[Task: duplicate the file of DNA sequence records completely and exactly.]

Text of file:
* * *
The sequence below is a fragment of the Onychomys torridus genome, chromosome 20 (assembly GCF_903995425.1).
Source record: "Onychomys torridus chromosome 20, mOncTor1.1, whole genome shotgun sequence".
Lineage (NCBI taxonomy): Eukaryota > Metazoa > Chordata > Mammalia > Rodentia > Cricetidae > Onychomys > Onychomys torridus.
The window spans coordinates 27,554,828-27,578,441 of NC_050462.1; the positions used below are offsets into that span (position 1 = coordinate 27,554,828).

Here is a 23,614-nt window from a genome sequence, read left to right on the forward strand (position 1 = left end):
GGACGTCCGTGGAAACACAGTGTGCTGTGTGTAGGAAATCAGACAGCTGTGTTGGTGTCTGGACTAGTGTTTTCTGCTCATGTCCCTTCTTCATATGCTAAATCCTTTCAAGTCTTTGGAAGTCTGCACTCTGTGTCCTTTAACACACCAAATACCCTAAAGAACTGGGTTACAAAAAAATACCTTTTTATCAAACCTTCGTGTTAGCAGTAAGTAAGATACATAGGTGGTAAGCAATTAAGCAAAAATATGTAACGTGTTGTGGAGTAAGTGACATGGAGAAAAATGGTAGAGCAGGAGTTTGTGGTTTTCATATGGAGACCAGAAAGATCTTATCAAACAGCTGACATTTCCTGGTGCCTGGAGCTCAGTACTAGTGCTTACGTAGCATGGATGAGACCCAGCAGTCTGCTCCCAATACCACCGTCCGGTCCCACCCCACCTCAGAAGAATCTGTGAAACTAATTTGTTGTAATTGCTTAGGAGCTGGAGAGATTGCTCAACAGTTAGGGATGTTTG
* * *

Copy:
The sequence below is a fragment of the Onychomys torridus genome, chromosome 20 (assembly GCF_903995425.1).
Source record: "Onychomys torridus chromosome 20, mOncTor1.1, whole genome shotgun sequence".
Lineage (NCBI taxonomy): Eukaryota > Metazoa > Chordata > Mammalia > Rodentia > Cricetidae > Onychomys > Onychomys torridus.
The window spans coordinates 27,554,828-27,578,441 of NC_050462.1; the positions used below are offsets into that span (position 1 = coordinate 27,554,828).

Here is a 23,614-nt window from a genome sequence, read left to right on the forward strand (position 1 = left end):
GGACGTCCGTGGAAACACAGTGTGCTGTGTGTAGGAAATCAGACAGCTGTGTTGGTGTCTGGACTAGTGTTTTCTGCTCATGTCCCTTCTTCATATGCTAAATCCTTTCAAGTCTTTGGAAGTCTGCACTCTGTGTCCTTTAACACACCAAATACCCTAAAGAACTGGGTTACAAAAAAATACCTTTTTATCAAACCTTCGTGTTAGCAGTAAGTAAGATACATAGGTGGTAAGCAATTAAGCAAAAATATGTAACGTGTTGTGGAGTAAGTGACATGGAGAAAAATGGTAGAGCAGGAGTTTGTGGTTTTCATATGGAGACCAGAAAGATCTTATCAAACAGCTGACATTTCCTGGTGCCTGGAGCTCAGTACTAGTGCTTACGTAGCATGGATGAGACCCAGCAGTCTGCTCCCAATACCACCGTCCGGTCCCACCCCACCTCAGAAGAATCTGTGAAACTAATTTGTTGTAATTGCTTAGGAGCTGGAGAGATTGCTCAACAGTTAGGGATGTTTG